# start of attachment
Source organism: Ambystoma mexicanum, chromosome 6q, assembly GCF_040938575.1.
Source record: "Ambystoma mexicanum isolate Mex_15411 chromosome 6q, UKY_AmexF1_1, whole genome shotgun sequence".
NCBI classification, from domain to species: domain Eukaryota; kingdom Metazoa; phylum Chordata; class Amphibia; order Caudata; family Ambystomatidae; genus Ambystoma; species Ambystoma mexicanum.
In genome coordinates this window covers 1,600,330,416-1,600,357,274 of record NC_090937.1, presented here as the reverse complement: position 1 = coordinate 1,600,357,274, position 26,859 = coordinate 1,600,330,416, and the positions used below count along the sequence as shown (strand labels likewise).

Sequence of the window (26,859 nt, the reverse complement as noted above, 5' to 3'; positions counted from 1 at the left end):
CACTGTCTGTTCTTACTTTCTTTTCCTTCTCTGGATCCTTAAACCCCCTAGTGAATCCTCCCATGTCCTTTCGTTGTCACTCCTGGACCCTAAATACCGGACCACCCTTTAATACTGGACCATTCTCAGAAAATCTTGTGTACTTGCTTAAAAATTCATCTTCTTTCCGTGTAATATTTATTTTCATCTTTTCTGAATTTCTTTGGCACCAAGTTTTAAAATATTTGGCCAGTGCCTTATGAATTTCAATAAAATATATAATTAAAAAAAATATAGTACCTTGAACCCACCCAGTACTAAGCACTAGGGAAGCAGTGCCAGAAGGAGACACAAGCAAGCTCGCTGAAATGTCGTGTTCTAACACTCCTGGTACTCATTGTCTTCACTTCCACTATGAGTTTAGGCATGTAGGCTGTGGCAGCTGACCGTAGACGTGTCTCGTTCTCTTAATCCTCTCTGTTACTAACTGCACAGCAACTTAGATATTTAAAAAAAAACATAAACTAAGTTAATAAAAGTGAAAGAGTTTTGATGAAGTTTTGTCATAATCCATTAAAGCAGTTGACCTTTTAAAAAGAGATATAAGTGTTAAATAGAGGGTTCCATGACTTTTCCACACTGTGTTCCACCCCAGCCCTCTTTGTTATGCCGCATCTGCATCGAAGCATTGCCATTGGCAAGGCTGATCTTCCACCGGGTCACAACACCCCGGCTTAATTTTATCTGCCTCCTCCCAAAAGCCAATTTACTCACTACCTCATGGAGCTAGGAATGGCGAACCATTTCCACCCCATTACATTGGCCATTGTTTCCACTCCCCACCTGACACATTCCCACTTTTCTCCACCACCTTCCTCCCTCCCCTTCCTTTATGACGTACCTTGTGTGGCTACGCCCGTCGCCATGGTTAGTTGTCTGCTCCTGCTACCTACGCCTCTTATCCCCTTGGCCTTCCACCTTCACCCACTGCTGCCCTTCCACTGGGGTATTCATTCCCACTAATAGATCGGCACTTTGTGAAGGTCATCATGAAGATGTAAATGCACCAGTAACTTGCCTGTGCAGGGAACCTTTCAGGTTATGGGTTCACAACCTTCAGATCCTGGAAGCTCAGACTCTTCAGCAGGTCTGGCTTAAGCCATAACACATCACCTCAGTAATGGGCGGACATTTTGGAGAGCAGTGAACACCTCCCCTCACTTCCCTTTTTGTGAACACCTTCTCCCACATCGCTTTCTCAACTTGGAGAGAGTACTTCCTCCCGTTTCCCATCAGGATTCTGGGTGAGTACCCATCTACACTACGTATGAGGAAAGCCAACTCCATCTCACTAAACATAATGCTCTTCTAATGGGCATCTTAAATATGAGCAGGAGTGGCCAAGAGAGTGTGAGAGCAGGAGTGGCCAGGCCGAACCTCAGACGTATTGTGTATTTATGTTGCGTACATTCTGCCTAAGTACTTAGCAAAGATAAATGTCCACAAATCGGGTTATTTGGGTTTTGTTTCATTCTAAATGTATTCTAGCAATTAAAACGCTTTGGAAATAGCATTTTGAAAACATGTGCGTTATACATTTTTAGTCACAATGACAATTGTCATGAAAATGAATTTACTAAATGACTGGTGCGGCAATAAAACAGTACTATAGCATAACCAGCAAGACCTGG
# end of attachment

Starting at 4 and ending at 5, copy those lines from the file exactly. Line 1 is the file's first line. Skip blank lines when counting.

In genome coordinates this window covers 1,600,330,416-1,600,357,274 of record NC_090937.1, presented here as the reverse complement: position 1 = coordinate 1,600,357,274, position 26,859 = coordinate 1,600,330,416, and the positions used below count along the sequence as shown (strand labels likewise).

Sequence of the window (26,859 nt, the reverse complement as noted above, 5' to 3'; positions counted from 1 at the left end):